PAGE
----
Will a Real Parenting Magazine Please Stand Up?
It’s rare I come across a magazine nowadays, unless I’m at a doctor’s office or some other public waiting area. Like most of us, I turn to the Internet for media consumption.
But I still enjoy holding the nostalgia of actual print material in my hands. Upon becoming a dad, I started expanding my magazine interests from sports, fitness, and news to parenting magazines. You know the popular titles by name: Parents, Family Fun, Parenting, and more.
The magazine names all say they’re intended for me – a parent, and more specifically an active, modern, involved father. Even the slogans reinforce their missions through a clear theme. For example, the Parenting magazine motto insists it shares information about “modern families + fresh ideas.”
As a dad who loves consuming media and gaining knowledge to better my parenting game, I’m often as interested in reading a parenting magazine every bit as, say, Sports Illustrated.
But as soon as I crack the cover, I’m quickly reminded just for whom those magazines are intended, and it’s rarely dads.
While a fair number of columns center upon feminine issues, it’s more often the way in which things are communicated. Authors are usually women, and the style with which they write is directed toward other women. There’s nothing wrong with that, of course. But that magazine title says something different, so I expect something more inclusive. Babies, diapers, strollers, vacationing, family finances, childhood ailments – there’s nothing gender-specific about any of that.
It’s very frustrating to read how the people who work for these magazines don’t even recognize how they contribute to the breakdown of the family structure. Even more frustrating is how the so-called parenting experts refer to this kind of information as parenting advice and that they should be a resource for all of your parenting questions.
Unfortunately, the problem only gets worse.
Recently I visited a popular parenting magazine online and stumbled across a “Just for Dad” section. Having a separate, detached section doesn’t make me feel special as if I have my own man cave. It makes me feel like I’m not a part of the parenting club. I’d rather feel like a real, competent parent and be treated like one – not like some sideshow or subset of the parenting world – because those special sections seem to communicate something else.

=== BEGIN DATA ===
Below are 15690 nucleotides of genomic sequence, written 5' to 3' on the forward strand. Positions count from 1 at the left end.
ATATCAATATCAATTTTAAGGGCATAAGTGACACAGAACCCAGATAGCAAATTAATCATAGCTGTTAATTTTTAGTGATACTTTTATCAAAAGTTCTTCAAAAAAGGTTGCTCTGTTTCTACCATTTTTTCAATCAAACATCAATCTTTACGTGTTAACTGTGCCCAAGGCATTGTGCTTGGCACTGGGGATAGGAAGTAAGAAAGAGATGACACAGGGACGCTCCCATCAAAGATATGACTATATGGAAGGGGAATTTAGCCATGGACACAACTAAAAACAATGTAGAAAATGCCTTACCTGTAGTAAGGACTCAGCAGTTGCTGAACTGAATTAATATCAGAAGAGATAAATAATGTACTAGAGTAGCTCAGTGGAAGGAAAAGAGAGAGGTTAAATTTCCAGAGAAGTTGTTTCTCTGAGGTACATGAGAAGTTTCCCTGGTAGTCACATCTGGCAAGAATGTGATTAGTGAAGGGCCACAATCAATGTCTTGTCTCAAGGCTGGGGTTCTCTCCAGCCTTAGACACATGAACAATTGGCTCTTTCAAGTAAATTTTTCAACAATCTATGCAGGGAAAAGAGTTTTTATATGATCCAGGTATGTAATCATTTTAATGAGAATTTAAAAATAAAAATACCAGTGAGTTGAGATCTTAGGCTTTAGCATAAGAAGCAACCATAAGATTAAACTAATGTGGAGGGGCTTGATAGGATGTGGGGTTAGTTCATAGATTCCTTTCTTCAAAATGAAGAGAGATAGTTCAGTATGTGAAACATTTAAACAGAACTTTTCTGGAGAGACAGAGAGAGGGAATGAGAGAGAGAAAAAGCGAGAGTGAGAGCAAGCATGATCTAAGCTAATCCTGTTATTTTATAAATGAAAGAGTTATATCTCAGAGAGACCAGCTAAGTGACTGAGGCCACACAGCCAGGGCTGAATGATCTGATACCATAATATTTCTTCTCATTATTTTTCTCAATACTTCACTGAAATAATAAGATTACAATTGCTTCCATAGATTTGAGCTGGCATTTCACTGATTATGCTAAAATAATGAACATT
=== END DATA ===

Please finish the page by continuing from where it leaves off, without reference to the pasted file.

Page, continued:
Those sections often miss the mark. And they can be downright insulting. Here’s the description for that dad section I visited: “Guys, need guidance on dad issues like out of control diapers and surviving a trip to the store with kids? When your partner isn't around, let us be a resource for all your parenting questions.”
Just 35 words in two sentences, but the unknown author manages to insult fatherhood with several solid blows. Let’s take a look how:
- “Need guidance on dad issues like out of control diapers…” Are you trying to say dads can’t change diapers? Or is it that they can’t handle the explosion diapers? Either way, it’s downright offensive. Changing a diaper isn’t all that hard to pull off.
- “Surviving a trip to the store with kids?” Excuse me, but I take our kids shopping and nothing goes wrong. Sorry to shatter all those celebrated stereotypes with kids wreaking havoc and massive clean-ups on aisle 12, but I usually manage quite well. Dads don’t need to be attacked with this sort of gender bias.
- “When your partner isn’t around …” This seems like a backhanded way of saying dad can’t handle it. That he’s the assistant parent and glorified babysitter. Nothing goes haywire when my wife steps out the door, nor do I call her for help when she’s gone. Nor am I (and I can hardly manage to say it) – a babysitter.
Again, just two sentences, but they make dads appear as helpless, incompetent parents who can’t figure out how to navigate parenting on their own. If the editors took a few moments to replace “dad” with “mom,” they might discover how damaging this is to dads, moms, children and the entire family structure.
The irony in discovering this dad section is that it contains a thoughtful dad-authored piece titled, “5 Outdated Phrases that Downplay a Modern Dad's Role.”
Perhaps the next time I open a parenting magazine, I’ll get what I’m expecting and be treated like an equal, competent parent. But chances are, I’ll be waiting a long time for that. And that makes the waiting room a fitting place for doing some more reading.